By Gwyn Morgan
The fact that Alberta has had just three premiers during my 35-year oil and gas industry career is a remarkable testimony to the stability of Alberta politics.
Unfortunately, there was little stable about the province’s revenues during much of that period. When Peter Lougheed became premier in 1971, the world price for oil was just $3.60 (all prices in U.S. dollars) per barrel.
The oil price rose slowly until the end of the decade, when it suddenly rocketed to $37 due to a combination of Middle Eastern tension and OPEC activism. Spirits were high as investors returned to the sector.
Then, as fast as that optimism had risen, it was snatched away. Oct. 28, 1980, is a date burned into my memory. That’s the day the Trudeau government introduced the National Energy Program (NEP).
Investors fled and the industry entered “four years of NEP purgatory” that ended with the signing of the Western Accord between the Mulroney and Lougheed governments on June 1, 1985.
Months later, just as Lougheed handed the reins to successor Don Getty, oil prices began a precipitous collapse.
Getty was dealt a tough hand. Natural resource revenues plummeted from $4.3 billion to $1.6 billion in the first year of his tenure, leading to large deficits, exacerbated by his government’s failed attempt to diversify the economy by establishing crown corporations to invest in the hi-tech sector.
In the case of one of these money-losing Crown corporations, I sat on a volunteer board charged with stabilizing and selling the company. Ironically, the buyer was Nortel.
By 1992, Getty’s last year in office, oil prices had moved up to $20 per barrel, but they were poised to drop continuously during the first six years of his successor’s term, reaching $12 in 1998.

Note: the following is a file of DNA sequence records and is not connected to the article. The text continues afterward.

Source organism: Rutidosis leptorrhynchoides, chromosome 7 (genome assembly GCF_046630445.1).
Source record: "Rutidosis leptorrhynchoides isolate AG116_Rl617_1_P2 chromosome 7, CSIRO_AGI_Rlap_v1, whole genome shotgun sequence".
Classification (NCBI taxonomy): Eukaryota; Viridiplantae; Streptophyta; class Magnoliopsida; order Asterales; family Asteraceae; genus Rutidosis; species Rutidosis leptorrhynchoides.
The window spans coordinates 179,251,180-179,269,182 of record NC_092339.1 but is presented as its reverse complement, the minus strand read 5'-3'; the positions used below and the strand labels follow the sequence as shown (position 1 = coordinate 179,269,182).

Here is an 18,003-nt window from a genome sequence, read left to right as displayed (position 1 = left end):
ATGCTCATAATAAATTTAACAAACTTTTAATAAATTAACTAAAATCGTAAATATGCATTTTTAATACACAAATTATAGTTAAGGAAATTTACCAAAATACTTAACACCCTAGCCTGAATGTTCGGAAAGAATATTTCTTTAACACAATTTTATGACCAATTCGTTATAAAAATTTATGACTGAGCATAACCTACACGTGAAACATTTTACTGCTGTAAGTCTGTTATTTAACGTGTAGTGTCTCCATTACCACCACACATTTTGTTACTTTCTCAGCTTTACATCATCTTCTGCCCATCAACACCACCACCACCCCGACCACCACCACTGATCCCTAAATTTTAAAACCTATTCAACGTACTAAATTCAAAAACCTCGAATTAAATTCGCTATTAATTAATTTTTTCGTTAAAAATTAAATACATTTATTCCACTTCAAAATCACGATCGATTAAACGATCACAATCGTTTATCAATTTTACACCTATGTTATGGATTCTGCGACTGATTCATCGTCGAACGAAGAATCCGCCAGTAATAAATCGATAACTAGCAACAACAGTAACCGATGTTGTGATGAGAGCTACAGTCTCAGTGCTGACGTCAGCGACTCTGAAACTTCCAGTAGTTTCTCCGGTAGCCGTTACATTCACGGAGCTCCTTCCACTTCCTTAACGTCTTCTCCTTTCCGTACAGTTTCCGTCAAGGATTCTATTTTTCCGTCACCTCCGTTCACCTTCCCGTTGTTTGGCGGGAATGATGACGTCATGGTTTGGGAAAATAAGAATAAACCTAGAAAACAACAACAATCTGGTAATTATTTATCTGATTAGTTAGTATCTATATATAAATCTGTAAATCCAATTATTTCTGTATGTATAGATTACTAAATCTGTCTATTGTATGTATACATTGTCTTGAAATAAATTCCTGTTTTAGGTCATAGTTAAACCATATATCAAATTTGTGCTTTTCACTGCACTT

That was the financial legacy Klein inherited when he moved into the premier’s office.
As a Calgarian, I had come to know Ralph during his years as the city’s immensely popular mayor. But running the province, particularly one so far in the red, was quite a different prospect.
And while the Getty government eschewed spending cuts in the hope that oil prices would come to the rescue, most Albertans had come to see that as a false hope.
Those of us running oil and gas companies knew we would just have to hunker down, cut costs and focus on survival. Would the folksy, populist Ralph Klein follow through on his campaign rhetoric and do the same?
The answer came when Calgary’s University Hospital Board, of which I was vice-chairman, was served notice that funding would drop by a massive 20 per cent. This was in line with cuts to other public-sector spending, but we never believed that health care spending would, or could, be cut that much.
It was in the implementation of that new reality that I learned much about Klein’s leadership philosophy. Rather than a bureaucratic, top-down approach to the cuts, he charged hospital boards and administrators with the responsibility of determining how best to deliver health care for less.
In Calgary’s case, we had to face the reality that two aged and inefficient hospitals were much more costly to operate than existing newer, underutilized facilities. There was a great outcry against closing the 40-year-old general hospital, but Klein held his ground and supported our decision. The day the General came down, in one of the largest implosion demolitions in Canadian history, signalled our new premier’s determination to bring his province back from the financial brink.
Klein’s approach to the province’s most important industry refl ected the same treat-all-equally approach. Formerly, each oilsands project had its own uniquely negotiated royalty terms. Provincial officials consulted with the industry and implemented generic terms, over the objections of some producers.
Klein also simplified the conventional oil-and-gas royalty regimes and tied royalty rates to productivity, thus unleashing the recovery of formerly uneconomic reserves. His government assiduously avoided special deals.
Klein’s philosophy was basically that government sets the rules and industry plays the game, which provided a vital component of stability in an industry subject to risks that include commodity prices, market access and cost escalation.
These are lessons his successors would be wise to heed.
Gwyn Morgan is a Canadian business leader and director of two global corporations.